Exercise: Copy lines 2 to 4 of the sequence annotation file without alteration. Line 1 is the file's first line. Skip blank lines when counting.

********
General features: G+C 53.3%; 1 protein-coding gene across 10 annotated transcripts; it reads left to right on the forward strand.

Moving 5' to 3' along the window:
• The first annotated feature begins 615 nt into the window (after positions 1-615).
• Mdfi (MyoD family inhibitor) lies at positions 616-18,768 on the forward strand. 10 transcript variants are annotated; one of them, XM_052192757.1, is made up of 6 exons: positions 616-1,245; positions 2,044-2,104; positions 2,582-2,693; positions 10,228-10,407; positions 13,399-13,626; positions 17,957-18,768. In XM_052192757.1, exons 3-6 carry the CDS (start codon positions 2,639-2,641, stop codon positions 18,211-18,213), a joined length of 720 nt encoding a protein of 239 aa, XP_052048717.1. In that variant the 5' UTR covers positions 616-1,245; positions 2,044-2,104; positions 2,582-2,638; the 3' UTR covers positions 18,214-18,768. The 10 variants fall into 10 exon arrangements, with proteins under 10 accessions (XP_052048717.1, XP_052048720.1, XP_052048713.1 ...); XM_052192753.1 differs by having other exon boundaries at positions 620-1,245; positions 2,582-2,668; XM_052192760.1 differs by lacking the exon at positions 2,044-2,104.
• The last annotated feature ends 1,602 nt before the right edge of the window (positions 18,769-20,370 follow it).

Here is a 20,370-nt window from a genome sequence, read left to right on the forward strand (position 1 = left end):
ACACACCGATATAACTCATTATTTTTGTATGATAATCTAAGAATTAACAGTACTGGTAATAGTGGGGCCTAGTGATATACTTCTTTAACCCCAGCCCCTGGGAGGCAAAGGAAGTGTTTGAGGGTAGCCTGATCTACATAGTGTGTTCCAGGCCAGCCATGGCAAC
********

Moving 5' to 3' along the window:
• The first annotated feature begins 615 nt into the window (after positions 1-615).
• Mdfi (MyoD family inhibitor) lies at positions 616-18,768 on the forward strand. 10 transcript variants are annotated; one of them, XM_052192757.1, is made up of 6 exons: positions 616-1,245; positions 2,044-2,104; positions 2,582-2,693; positions 10,228-10,407; positions 13,399-13,626; positions 17,957-18,768. In XM_052192757.1, exons 3-6 carry the CDS (start codon positions 2,639-2,641, stop codon positions 18,211-18,213), a joined length of 720 nt encoding a protein of 239 aa, XP_052048717.1. In that variant the 5' UTR covers positions 616-1,245; positions 2,044-2,104; positions 2,582-2,638; the 3' UTR covers positions 18,214-18,768. The 10 variants fall into 10 exon arrangements, with proteins under 10 accessions (XP_052048717.1, XP_052048720.1, XP_052048713.1 ...); XM_052192753.1 differs by having other exon boundaries at positions 620-1,245; positions 2,582-2,668; XM_052192760.1 differs by lacking the exon at positions 2,044-2,104.